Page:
Crossing the Ethnic Divide: The Multiethnic Church on a Mission

Crossing the Ethnic Divide: The Multiethnic Church on a Mission

Crossing the Ethnic Divide: The Multiethnic Church on a Mission

Crossing the Ethnic Divide: The Multiethnic Church on a Mission

Synopsis

While religious communities often stress the universal nature of their beliefs, it remains true that people choose to worship alongside those they identify with most easily. Multiethnic churches are rare in the United States, but as American attitudes toward diversity change, so too does the appeal of a church that offers diversity. Joining such a community, however, is uncomfortable-worshippers must literally cross the barriers of ethnic difference by entering the religious space of the ethnically "other." Through the story of one multiethnic congregation in Southern California, Kathleen Garces-Foley examines what it means to confront the challenges in forming a religious community across ethnic divisions and attracting a more varied membership.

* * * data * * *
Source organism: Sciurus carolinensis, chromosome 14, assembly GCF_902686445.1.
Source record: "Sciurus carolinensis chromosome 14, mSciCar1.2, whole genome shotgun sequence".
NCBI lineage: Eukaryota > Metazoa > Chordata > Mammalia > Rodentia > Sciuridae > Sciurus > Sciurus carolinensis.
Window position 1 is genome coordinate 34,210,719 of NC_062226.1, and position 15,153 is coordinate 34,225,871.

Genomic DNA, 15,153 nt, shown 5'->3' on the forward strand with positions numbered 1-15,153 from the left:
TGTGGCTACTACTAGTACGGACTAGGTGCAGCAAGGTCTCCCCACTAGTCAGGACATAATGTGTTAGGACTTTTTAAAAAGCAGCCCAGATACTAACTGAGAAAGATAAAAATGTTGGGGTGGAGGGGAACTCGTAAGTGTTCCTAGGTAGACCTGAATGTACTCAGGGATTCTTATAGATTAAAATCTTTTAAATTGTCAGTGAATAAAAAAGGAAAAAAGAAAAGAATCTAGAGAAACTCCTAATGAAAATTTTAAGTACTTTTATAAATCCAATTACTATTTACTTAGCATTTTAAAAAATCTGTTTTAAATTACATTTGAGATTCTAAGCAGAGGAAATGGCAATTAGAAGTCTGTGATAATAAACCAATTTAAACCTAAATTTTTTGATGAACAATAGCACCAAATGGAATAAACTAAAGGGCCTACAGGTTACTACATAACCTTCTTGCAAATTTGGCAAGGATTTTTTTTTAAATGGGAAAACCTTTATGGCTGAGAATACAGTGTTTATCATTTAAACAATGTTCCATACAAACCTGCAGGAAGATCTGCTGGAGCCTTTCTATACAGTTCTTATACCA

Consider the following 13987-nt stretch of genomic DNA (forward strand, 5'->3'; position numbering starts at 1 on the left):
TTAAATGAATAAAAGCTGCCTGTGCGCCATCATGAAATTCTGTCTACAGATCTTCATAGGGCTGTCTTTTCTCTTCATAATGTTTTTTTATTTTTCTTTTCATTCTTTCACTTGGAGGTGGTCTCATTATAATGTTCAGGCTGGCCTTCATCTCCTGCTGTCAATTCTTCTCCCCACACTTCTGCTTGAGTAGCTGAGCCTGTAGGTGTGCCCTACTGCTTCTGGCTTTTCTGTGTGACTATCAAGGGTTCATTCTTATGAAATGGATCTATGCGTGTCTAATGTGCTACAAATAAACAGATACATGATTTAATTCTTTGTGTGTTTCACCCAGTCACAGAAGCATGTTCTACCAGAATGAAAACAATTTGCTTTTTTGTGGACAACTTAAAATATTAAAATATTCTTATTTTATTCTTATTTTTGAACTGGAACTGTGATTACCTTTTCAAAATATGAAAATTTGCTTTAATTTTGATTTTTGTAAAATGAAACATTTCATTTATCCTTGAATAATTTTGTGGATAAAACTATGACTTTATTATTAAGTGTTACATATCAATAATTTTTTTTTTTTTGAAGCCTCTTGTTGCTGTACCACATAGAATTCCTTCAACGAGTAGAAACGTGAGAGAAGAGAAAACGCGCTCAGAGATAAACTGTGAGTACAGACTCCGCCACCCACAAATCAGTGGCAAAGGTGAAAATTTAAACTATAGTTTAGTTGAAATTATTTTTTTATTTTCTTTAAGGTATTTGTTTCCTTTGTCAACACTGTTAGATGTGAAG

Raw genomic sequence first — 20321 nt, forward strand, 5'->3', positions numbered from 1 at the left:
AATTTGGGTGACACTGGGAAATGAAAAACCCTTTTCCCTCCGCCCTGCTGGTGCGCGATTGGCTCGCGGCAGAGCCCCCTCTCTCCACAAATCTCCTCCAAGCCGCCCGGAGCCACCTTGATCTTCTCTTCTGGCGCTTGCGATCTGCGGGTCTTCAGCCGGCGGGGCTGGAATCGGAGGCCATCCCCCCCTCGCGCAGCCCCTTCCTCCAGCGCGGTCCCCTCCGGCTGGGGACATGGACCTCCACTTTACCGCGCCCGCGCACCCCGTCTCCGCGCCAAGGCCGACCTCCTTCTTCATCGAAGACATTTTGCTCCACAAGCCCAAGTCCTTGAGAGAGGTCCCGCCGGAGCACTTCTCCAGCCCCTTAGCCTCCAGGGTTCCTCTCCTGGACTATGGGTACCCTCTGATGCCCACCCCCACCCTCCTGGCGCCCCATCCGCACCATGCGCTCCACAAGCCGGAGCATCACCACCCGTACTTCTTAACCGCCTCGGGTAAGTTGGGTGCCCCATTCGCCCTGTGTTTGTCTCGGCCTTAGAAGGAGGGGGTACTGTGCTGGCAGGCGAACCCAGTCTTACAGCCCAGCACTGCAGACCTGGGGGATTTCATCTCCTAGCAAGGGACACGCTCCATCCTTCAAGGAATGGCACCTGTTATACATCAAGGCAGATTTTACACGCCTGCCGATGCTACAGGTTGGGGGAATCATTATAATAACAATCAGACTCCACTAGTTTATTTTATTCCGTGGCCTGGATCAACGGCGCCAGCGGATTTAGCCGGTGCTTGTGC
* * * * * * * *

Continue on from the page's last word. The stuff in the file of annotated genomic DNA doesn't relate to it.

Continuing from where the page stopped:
Excerpt

The year 2004 marked the fiftieth anniversary of the Brown v. Board of Education decision that ended legal segregation in the public schools. While some celebrated this achievement, many wondered what had become of the Promised Land that Martin Luther King, Jr., believed was not far off. What happened to his dream of a country in which all Americans would have equal rights and equal opportunities? Five decades after the civil rights movement, the dream remains alive for many Americans, and it is experiencing a resurgence in Christian churches. Churches remain overwhelmingly homogeneous, but the desire to change this historic pattern is strong and growing.

Like many churches, Greenwood Acres Full Gospel Baptist Church wants to be a multiethnic church. This five-thousand member African American church in Shreveport, Louisiana, wants to be a gathering of all the tribes and all the nations, as described in the New Testament Book of Revelation. After joint ministry projects and pulpit-sharing with White churches failed to bring any non-Blacks through his doors, Bishop Fred Caldwell decided to take more drastic measures. He announced one Sunday morning in 2003 that he would pay White people to come to services. He was willing to give two thousand dollars from his own pocket to pay them to come to his church during the month of August: five dollars an hour on Sundays and ten dollars an hour on Thursdays. When word got out, many people, especially neighboring pastors, accused him of trying to buy . . .

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